Jaylen Brown [600x400]
Jaylen Brown [600x400] (Credit: Photo by Maddie Meyer/Getty Images)

Dressel Manuel settle for relay spots in 100 free

BOSTON -- The Celtics were all but buried.

The Indiana Pacers, massive underdogs in these Eastern Conference finals, coming off a dramatic victory over the New York Knicks at Madison Square Garden to advance to this series 48 hours earlier, had the ball and were up three with 10 seconds remaining. They only needed to inbound the ball and hit a free throw to seal the victory.

But then Indiana threw the ball away, giving the Celtics life. And after a spectacular inbounds pass from Jrue Holiday -- one of many spectacular moments from him en route to a 28-point, 7-rebound, 8-assist, 3-steal performance -- to Jaylen Brown in the corner allowed Brown to rise and fire from 3, he hit the game-tying jumper with 5.7 seconds remaining.

The shot ultimately sent Boston on its way to a heart-stopping 133-128 overtime victory to open this best-of-7 affair.

"It was a good momentum play that we were able to get a turnover," said Brown, who finished with 26 points, 7 rebounds, 5 assists and 3 steals in 44 minutes. "Jrue made a great pass. [Derrick] White set a great screen.

"And the rest was history."

This was the definition of a great escape from Boston, which was on the verge of dropping to an inexplicable 15-15 at TD Garden across the past three postseasons before Brown's game-saving shot and Indiana's multiple inexplicable miscues.

Boston was able to survive a game that saw Jayson Tatum go 2-for-10 from the field in the fourth quarter and overtime before hitting what wound up being the game-clinching buckets on back-to-back possessions -- an and-1 over T.J. McConnell and a 3-pointer from the top of the key -- to put the game away. Tatum ended up with 36 points and was a plus-20 on the night.

In addition, Boston had several ugly turnovers late, including one each by Brown and Tatum, while Indiana feasted on getting center Al Horford isolated in switches down the stretch. Both Pacers forward Pascal Siakam and guard Andrew Nembhard repeatedly got clean mid-range jumpers that they knocked down, helping Indiana to a 5-point lead with1:57 remaining in the fourth quarter.

At that point, Boston was in trouble, magnified by Tatum missing a couple of shots inside the final 40 seconds.

"We always knew that there's always a chance," Holiday said. "We've seen crazy stuff happen all the time. I don't think that we think we lost the game until we actually lost the game. And that's part of the reason why we were so resilient toward the end of the game.

"Like I said, anything can happen. A couple turnovers, a great shot, great look by JB or on the other end, we make a couple other shots that were wide open and it could be a completely different game. So just the type of team that's going to keep on fighting no matter how long and no matter what it takes."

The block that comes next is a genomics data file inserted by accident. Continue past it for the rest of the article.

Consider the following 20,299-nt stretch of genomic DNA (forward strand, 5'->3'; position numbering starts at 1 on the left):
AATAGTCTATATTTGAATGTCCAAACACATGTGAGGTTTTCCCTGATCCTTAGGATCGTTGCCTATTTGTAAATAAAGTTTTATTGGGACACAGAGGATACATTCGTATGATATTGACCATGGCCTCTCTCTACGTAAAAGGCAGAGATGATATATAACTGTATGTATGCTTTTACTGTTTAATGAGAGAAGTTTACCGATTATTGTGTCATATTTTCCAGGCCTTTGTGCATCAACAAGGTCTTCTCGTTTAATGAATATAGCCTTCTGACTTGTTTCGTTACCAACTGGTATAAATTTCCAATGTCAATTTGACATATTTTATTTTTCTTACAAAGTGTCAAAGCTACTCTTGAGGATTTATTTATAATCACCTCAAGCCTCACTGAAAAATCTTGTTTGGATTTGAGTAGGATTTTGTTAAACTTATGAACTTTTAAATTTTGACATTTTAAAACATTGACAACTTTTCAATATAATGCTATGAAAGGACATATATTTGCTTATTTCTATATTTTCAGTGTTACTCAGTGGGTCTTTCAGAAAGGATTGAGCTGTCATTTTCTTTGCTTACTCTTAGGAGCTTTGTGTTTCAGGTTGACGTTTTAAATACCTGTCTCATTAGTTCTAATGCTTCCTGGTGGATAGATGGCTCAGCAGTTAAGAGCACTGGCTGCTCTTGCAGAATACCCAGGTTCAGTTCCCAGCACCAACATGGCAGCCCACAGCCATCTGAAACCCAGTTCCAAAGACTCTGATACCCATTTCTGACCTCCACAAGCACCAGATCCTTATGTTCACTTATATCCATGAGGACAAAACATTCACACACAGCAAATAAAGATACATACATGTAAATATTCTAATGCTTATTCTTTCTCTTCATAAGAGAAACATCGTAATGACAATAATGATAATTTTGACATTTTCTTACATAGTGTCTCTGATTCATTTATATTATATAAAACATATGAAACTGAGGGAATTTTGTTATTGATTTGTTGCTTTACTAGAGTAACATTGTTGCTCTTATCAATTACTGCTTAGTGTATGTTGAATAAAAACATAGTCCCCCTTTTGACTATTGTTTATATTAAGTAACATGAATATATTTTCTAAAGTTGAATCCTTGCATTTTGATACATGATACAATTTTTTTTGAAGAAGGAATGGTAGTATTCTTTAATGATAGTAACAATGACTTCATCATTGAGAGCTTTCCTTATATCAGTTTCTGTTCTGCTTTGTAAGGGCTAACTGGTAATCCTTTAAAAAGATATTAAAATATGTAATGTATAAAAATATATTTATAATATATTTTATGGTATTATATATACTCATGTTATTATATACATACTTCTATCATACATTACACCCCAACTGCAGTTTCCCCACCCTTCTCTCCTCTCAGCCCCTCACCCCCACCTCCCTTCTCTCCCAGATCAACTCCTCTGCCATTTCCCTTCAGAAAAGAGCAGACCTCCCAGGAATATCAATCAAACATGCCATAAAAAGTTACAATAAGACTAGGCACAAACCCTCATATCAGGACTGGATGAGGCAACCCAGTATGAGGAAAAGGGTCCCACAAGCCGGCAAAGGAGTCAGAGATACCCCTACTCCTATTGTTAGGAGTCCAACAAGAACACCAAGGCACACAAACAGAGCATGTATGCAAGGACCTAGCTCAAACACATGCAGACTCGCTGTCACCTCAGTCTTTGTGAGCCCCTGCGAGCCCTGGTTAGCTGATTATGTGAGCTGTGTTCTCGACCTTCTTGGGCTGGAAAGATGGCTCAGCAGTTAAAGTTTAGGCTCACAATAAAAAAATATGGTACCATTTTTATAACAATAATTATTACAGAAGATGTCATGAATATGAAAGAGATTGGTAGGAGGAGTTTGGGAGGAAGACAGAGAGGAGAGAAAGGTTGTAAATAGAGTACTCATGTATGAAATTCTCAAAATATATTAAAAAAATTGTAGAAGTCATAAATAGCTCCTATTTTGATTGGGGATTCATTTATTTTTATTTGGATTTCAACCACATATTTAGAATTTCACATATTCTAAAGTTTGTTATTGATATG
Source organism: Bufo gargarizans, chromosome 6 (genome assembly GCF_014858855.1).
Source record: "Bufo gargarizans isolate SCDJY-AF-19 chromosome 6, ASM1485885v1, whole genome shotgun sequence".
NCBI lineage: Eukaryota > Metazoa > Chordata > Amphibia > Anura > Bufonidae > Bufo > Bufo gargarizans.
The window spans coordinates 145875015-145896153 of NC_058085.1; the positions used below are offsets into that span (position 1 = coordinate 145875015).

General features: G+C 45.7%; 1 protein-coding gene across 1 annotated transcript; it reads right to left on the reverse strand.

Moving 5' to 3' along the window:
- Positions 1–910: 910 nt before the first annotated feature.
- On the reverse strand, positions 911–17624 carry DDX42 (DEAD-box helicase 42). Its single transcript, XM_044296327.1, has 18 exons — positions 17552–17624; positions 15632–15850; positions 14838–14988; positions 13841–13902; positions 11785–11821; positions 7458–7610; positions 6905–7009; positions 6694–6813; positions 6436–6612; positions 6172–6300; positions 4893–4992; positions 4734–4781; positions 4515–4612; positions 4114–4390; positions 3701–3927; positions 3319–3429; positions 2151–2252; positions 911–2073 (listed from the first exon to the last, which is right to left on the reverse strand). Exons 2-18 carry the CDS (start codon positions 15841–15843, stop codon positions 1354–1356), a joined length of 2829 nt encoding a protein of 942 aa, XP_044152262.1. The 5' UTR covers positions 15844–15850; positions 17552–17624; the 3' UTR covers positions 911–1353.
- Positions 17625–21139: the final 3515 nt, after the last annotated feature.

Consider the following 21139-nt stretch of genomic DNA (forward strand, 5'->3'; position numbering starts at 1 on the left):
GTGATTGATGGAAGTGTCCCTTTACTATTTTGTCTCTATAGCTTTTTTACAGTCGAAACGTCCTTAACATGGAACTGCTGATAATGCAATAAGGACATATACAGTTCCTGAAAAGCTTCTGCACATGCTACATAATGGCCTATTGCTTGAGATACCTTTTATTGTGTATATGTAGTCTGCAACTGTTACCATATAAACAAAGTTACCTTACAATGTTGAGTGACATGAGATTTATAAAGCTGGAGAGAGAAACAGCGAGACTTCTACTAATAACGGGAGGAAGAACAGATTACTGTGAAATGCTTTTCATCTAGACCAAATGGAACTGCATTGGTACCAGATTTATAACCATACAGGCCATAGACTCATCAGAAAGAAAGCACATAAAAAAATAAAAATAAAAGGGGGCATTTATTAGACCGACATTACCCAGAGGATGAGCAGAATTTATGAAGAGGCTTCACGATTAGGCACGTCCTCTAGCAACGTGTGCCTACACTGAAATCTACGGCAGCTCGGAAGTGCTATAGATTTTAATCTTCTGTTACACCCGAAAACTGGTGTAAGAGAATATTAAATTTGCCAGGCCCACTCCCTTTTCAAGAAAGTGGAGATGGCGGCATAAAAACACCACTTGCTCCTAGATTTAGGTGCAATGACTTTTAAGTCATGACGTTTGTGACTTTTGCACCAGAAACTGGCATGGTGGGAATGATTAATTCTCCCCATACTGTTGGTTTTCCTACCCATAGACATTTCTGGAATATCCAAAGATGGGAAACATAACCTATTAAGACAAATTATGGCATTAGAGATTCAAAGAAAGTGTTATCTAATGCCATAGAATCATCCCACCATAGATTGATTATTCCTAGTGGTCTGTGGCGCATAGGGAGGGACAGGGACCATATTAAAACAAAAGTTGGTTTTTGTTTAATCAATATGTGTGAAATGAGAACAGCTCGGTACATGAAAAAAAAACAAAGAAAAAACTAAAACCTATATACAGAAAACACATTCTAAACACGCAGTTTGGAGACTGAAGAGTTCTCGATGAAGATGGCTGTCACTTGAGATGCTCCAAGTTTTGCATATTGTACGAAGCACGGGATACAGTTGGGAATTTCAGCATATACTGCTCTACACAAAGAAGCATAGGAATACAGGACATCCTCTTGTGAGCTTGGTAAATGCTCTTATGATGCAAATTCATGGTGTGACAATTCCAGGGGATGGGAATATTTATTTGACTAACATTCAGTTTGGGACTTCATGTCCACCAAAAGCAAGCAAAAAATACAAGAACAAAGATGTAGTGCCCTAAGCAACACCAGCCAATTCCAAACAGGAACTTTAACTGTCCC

After Boston opened the game with a 12-0 run, Indiana clawed back from an early deficit, taking its first lead to open the second half with five straight points from superstar guard Tyrese Haliburton. But a 26-8 run in response gave Boston a 13-point lead in the third quarter -- its largest of the contest.

Indiana, though, didn't play the part of a 9.5-point underdog, repeatedly fighting its way back into the game thanks to shooting 62.5 percent on 2-point shots after setting a new NBA record for field goal percentage in a postseason game in its Game 7 victory over the Knicks Sunday afternoon.

That stat, in particular, was a reminder of the absence of Kristaps Porzingis, who missed his seventh straight game with a calf strain. ESPN's Adrian Wojnarowski reported before the game that Porzingis could be back as soon as Game 4 in Indianapolis on Memorial Day.

"Nothing other than what I expected," Celtics coach Joe Mazzulla said when asked about how he thought the game played out. "Two high-level teams competing for a great opportunity. So I expect all the games to be like that, and there's going to be more of that. And I thought both teams competed at a high level. For us, I thought our guys, obviously we weren't perfect. We can get better. But I thought we maintained a level of poise, a level of mental toughness to just continue to work through some of the mistakes.

"That's the bind they put you in, because of the way they play. So we handled it well, and we need to get better."

The goal now for the Celtics is to find a way to do what they couldn't in the first two rounds of these playoffs: claim a victory in Game 2, and put a stranglehold on this series.

Even that directive feels a lot different after Boston managed to escape with the win in Game 1.

"Come with the mindset of don't relax," Tatum said, when asked how he'll approach Game 2 Thursday. "Different circumstances. The first two rounds we won our Game 1 by a wide margin, so maybe human nature played into that. But tonight being a close game, going into overtime, we certainly felt like we should have won and we could have played better.

"I'm excited for us to come out and respond and protect home court better than we have recently."